AmpliTex: coming to a racetrack near you

A Swiss company is proving there is a cost-effective way to create a light, eco-friendly material that rivals carbon fibre

Tech talk AmpliTex

Carbon fibre is cool: fact. It’s a gospel truth of the automotive world that if you want to make anything ooze an aura of awesome that’d make Steve McQueen jealous, just drape it in that silky black weave.

Behind the aerospace and defence sector, the automotive industry is the world’s next biggest consumer of carbon fibre. Problem is, carbon fibre requires vast amounts of energy to create, and is incredibly difficult to recycle. So, as the motoring world relentlessly moves toward a more ecologically conscious future, sustained use of the lightweight composite will become an ever larger moral quandary.

Amplitex Porsche Rear Jpg

Enter ampliTex, a carbon-fibre-like material that is created from sustainable materials, requires less energy to produce, and can be recycled easily. The alternative to traditional composite materials has been created by Bcomp, a Swiss outfit that specialises in creating sustainable lightweight materials. Porsche uses ampliTex on its Cayman GT4 Clubsport racer, while the McLaren F1 team is evaluating the material for the construction of Daniel Ricciardo’s seat for 2021.

The core ingredient of ampliTex is flax, a plant used primarily in the production of linen. Not only are the raw materials needed to create ampliTex better for the environment compared to carbon fibre, but it also requires less energy to create.

Porsche Motorsport’s composites expert Eduard Ene said last year that producing the raw materials for the Cayman GT4 Clubsport’s doors and wing required 75 per cent less energy than carbon fibre.

Amplitex Material Crash Before Jpg

Up until now, natural fibre alternatives to carbon fibre have been used for non-structural components such as bonnets and wings. However, Bcomp has partnered with YCOM (an advanced motorsport technologies company that has been involved in projects like the VW ID.R and Porsche 919) to create the first Front Impact Absorbing Structure made entirely of sustainable materials to pass FIA tests. It was the nose of an F1 car.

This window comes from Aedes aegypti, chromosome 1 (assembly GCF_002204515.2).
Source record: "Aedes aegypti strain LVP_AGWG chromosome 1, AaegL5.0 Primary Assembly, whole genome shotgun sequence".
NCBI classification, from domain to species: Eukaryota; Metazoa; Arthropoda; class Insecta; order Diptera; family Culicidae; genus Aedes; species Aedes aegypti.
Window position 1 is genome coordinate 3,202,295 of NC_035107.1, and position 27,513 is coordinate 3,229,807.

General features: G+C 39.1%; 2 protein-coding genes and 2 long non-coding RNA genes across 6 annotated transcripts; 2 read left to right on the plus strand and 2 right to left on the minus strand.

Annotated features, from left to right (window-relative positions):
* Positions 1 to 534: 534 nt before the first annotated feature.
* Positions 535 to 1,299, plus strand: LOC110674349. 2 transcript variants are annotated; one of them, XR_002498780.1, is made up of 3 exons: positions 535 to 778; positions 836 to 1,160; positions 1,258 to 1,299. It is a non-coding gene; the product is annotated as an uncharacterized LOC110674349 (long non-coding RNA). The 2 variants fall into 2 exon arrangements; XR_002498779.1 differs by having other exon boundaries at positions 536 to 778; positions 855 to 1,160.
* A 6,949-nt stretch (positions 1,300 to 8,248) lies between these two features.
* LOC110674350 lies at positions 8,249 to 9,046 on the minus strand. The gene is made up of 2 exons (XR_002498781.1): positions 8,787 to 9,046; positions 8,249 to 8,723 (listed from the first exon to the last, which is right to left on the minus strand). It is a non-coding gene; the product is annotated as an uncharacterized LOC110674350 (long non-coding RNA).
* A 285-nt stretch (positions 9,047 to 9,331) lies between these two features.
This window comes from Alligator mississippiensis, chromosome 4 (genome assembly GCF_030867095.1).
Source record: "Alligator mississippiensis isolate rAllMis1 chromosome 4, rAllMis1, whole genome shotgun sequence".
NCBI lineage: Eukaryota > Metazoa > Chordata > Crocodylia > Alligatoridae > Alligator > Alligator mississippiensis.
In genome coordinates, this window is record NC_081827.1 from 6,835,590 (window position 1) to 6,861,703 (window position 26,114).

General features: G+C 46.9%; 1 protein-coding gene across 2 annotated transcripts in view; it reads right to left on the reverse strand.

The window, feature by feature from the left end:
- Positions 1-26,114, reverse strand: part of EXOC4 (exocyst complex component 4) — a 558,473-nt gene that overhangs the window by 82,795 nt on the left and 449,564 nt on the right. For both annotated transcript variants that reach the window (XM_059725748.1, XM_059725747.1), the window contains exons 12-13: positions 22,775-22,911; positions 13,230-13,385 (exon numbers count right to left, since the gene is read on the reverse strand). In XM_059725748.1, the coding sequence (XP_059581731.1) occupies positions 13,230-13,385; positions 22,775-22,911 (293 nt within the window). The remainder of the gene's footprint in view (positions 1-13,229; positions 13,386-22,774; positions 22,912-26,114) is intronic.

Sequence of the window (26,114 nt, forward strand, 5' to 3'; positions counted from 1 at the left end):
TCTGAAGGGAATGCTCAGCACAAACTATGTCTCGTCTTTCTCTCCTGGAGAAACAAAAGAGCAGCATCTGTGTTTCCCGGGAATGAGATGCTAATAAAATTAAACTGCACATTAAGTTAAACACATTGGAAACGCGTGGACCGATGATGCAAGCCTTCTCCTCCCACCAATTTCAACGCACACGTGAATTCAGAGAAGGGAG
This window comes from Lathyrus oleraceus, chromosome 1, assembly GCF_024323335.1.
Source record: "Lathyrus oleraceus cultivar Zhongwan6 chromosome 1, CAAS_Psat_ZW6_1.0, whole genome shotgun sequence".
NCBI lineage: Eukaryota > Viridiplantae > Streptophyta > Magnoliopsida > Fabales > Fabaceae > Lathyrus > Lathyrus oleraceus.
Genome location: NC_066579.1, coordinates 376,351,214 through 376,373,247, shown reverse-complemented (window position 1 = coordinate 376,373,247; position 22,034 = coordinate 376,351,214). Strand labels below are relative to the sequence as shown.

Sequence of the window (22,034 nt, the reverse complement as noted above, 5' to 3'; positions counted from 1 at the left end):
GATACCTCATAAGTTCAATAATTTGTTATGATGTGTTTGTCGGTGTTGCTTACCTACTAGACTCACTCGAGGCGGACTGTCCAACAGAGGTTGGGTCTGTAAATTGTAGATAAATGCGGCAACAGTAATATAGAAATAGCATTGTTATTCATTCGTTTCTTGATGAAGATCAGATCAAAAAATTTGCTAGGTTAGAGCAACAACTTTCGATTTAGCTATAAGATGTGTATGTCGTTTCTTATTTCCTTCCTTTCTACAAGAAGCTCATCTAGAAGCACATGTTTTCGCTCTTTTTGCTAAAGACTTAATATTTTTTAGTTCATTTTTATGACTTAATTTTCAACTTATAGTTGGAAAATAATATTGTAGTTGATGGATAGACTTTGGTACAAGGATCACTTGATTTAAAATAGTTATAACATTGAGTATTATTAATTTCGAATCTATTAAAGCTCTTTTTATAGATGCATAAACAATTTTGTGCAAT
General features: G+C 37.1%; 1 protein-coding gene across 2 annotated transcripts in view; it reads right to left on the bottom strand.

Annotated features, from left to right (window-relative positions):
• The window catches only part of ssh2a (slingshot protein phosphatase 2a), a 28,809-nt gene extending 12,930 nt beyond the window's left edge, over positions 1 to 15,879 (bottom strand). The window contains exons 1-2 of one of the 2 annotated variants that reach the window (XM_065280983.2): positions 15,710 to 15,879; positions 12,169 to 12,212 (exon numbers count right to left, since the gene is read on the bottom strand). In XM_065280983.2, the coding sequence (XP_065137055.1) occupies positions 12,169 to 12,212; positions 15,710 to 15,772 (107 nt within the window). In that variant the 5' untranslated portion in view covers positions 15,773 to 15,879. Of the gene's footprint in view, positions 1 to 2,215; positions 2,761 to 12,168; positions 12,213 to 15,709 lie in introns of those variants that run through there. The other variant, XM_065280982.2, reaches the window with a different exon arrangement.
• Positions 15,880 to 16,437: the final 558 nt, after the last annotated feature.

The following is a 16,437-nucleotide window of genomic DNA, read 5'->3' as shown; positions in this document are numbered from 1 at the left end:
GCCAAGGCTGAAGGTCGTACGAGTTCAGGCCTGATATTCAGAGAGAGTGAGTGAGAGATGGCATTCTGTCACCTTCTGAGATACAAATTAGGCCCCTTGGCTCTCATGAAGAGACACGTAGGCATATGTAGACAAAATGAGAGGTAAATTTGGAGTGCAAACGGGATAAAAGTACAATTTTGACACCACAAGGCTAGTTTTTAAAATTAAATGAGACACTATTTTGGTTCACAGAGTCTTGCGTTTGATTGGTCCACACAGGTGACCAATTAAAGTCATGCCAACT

For the first time since lightweight composite monocoques stormed onto the F1 grid with the McLaren MP4/1, a sustainable alternative is now available, with FIA-approved testers Politecnico stating that the ampliTex crash structure performed in line with one made from carbon fibre. Bcomp and YCOM state that their ampliTex crash structure reduces CO2 emissions by 50 per cent during construction compared to more traditional composites.

Amplitex Material Crash Test Jpg

There are downsides, namely weight. The ampliTex crash structures can be 40 per cent heavier than carbon fibre, currently ruling it out for extensive use in elite competition. However, the material offers significant benefits in vibration damping, where it is five times more effective than carbon fibre. This is part of the reason why McLaren is using the material for future F1 seat construction, reducing the amount of vibration transferred to the driver in the cabin. When not being used in a dense crash structure, ampliTex offers a 9 per cent weight bonus compared to a carbon equivalent.

Should you have a shunt, ampliTex also delivers. Where carbon fibre splinters into small, sharp pieces that are difficult to clean up, the natural fibre alternative breaks up into larger, smoother chunks under high-impact loads. It’s also difficult to recycle carbon fibre once it has been in an accident – it must be burnt at extremely high temperatures to be disposed of - where the natural alternative can be ground down for reuse.

While natural fibres like ampliTex are yet to make their way into road car construction, both Porsche and McLaren are currently investigating the materials. Initially, the material will be used for non-structural components, but its vibration damping and reusable qualities mean manufacturers will be looking at ways to integrate the material more in the construction process.

Amplitex Porsche Front Quarter Jpg


To create ampliTex, flaxseed is woven into a fibre, which is then shaped much like traditional composite materials. Multiple sheets of the weave are laid on top of each other and then strengthened by a grid of twisted, thick pieces of yarn also made from flax that Bcomp calls powerRibs.


A hectare of flax plants is capable of absorbing and converting 3.7 tonnes of carbon dioxide into oxygen each cycle. The plant can also be used in crop rotation programs, meaning it can be farmed and harvested without interfering with food production. Creating the raw materials for ampliTex is a CO2 neutral process.


Despite being a relatively new material, construction of ampliTex is cheaper than carbon fibre. McLaren says that the raw materials needed to create an ampliTex seat for its F1 car cost 30 per cent less than a carbon fibre equivalent. With new cost-cutting rules being put in place, expect natural fibres to begin proliferating the F1 pit lane.


Manthey Racing, Porsche’s pseudo factory race team, is gearing up to offer natural fibre panels and wings for the 718 Cayman GT4 MR to customers after testing the parts at the most recent 24 Hours of Nűrburgring race. For the event, the Manthey Racing Cayman’s front and rear aprons, front spoiler, front and rear bonnets, mudguards, and diffuser were all made from natural fibres.


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